Like poisson cru au lait de coco, po’e is a classic of Tahitian cuisine. Served as an accompaniment to fish dishes or poulet fafa (chicken in spinach and coconut milk), it is extremely popular dish in The Islands of Tahiti.
Po’e is based on fruit and tapioca flour or corn starch and although banana po’e is the most popular version, you can also find po’e mautini (pumpkin), taro, ‘umara (sweet potato, papaya and guava. Bananas grow in abundance in French Polynesia and there are many different varieties. The one most commonly used for po’e is the rio. The bananas are usually picked while still green and left to ripen in the sun. The other ingredients required for po’e are coconut milk, sugar and tapioca flour.
Banana po’e recipe
For 6 people
Preparation time: 40 minutes
Cooking time: 30 to 40 minutes
Level of difficulty: easy
6 to 8 bananas
150-200 g of tapioca flour
50 g sugar
Fresh coconut milk
Peel the bananas and boil them until soft. Drain and mash them to a purée. Mix with the tapioca flour and sugar. Split the vanilla bean in two along its length and scrape the interior into the mixture. Place on a lightly oiled banana leaf or an oven-proof dish. Oven cook at 180°(celcius) for 30 to 40 minutes. Take out of oven and transfer to a serving dish. Cut the po’e into chunks, cover with coconut milk and serve while still warm.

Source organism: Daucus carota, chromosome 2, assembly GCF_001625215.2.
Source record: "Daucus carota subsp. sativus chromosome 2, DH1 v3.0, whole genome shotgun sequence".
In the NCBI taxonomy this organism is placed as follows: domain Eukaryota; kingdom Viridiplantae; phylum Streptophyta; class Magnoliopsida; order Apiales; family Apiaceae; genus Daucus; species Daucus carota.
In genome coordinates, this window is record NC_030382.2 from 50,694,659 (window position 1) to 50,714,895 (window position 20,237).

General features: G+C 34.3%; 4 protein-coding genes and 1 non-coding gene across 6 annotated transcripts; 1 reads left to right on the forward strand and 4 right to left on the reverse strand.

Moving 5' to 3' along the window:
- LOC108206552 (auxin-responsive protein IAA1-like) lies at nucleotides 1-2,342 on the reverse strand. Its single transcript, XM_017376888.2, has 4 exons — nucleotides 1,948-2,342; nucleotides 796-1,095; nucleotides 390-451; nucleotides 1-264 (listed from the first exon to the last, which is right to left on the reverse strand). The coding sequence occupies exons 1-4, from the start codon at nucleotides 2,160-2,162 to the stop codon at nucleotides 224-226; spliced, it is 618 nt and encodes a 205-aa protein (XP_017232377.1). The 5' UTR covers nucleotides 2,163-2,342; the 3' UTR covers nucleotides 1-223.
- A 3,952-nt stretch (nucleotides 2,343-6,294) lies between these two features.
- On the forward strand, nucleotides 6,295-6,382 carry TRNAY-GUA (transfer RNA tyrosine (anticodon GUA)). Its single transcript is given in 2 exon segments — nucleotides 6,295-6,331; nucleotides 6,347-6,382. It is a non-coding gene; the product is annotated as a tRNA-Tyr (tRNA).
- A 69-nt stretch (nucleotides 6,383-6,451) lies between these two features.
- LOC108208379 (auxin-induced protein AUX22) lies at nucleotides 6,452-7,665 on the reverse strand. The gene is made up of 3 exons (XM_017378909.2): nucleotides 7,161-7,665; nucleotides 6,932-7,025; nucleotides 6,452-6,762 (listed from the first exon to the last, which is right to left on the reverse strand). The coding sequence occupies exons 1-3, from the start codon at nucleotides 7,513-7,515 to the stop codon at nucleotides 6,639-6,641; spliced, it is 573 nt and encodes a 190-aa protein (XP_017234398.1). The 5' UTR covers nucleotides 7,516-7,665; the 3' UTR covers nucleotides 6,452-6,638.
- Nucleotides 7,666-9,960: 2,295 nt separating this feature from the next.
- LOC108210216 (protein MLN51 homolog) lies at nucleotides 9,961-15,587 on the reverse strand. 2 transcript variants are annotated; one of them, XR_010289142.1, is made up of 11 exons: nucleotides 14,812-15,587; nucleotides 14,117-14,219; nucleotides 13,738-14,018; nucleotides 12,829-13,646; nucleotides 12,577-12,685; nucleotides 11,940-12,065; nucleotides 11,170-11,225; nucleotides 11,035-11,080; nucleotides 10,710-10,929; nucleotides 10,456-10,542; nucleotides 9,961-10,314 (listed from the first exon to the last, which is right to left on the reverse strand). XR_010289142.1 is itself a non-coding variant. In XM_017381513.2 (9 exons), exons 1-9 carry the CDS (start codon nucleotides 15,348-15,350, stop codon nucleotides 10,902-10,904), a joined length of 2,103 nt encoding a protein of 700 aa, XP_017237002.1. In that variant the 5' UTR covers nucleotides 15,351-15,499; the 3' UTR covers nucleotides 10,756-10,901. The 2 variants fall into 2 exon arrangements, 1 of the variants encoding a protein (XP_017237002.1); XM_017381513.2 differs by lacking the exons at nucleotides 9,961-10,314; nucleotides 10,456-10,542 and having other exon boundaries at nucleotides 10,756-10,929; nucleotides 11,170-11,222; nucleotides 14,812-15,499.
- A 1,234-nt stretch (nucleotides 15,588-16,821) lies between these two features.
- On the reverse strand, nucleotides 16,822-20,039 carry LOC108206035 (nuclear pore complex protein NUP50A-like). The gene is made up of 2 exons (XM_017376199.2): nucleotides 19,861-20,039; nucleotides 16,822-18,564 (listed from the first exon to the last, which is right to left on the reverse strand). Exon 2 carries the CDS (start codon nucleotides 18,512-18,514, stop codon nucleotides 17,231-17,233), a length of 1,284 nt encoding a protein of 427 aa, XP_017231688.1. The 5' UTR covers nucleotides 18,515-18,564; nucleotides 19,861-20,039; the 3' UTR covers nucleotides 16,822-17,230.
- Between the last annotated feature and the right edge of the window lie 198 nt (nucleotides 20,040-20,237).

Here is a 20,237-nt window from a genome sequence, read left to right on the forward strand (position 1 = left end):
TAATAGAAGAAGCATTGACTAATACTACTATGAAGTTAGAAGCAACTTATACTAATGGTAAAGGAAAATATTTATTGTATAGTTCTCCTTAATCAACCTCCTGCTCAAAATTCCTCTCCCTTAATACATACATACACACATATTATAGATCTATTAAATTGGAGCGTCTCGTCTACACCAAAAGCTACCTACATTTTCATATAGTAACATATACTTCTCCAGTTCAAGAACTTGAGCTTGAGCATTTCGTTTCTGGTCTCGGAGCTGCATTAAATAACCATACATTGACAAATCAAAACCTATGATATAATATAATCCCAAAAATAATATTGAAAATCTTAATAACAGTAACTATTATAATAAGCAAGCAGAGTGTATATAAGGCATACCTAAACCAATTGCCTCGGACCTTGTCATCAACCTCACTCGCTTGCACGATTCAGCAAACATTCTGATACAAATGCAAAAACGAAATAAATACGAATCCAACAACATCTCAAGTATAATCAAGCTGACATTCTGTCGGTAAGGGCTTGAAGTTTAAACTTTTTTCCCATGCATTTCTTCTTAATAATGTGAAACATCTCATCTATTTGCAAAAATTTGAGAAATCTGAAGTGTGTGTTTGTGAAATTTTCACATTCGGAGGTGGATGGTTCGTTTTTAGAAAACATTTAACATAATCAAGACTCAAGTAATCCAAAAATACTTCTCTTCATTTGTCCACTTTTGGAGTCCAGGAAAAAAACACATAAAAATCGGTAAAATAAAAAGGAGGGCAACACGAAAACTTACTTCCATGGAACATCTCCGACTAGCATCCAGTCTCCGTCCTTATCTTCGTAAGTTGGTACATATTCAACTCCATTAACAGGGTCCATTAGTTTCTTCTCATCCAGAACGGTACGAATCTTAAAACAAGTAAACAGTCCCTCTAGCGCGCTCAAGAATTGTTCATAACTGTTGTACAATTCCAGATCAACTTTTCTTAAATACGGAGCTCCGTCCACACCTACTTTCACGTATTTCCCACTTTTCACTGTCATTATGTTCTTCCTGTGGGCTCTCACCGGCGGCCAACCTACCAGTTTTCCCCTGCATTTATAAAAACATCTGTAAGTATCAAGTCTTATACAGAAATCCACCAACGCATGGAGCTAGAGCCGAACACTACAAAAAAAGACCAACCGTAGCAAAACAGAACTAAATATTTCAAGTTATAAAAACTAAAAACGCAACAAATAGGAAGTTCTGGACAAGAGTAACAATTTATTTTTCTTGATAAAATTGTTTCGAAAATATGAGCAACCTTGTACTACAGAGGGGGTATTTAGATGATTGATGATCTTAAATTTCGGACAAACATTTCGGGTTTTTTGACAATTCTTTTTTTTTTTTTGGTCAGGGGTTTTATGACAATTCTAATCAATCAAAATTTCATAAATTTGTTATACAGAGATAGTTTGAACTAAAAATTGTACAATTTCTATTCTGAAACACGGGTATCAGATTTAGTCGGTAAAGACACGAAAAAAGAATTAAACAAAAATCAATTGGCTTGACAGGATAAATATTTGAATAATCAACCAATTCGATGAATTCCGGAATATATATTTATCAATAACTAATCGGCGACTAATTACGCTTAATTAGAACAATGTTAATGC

This traditional Polynesian dish was brought to The Islands of Tahiti almost two thousand years ago, by the first settlers. The ingredients were slightly modified to suit local tastes and availability. It is often served as an accompaniment with fish dishes along with taro, and sweet potatoes. Po’e is an integral part of a traditional Tahitian meal, the ma’a tahiti.
Variations of po’e
Banana po’e is served for special meals and as part of a traditional ma’a tahiti (Tahitian meal), but you’ll also find it on the menu in restaurants, snack bars and food trucks. It’s a very sweet dish, soft but not mushy, and is normally served with coconut milk. Once you’ve tasted po’e, you’re almost certain to want to make it when you return home after your vacation.
The banana is not the only fruit used for making po’e. Tahitian chefs also use papaya or guava, depending on what dish the po’e will accompany. Back home, you can try it with other fruits. Po’e is an important part of traditional cuisine and is a symbol of conviviality and sharing, with everybody serving himself from the same plate.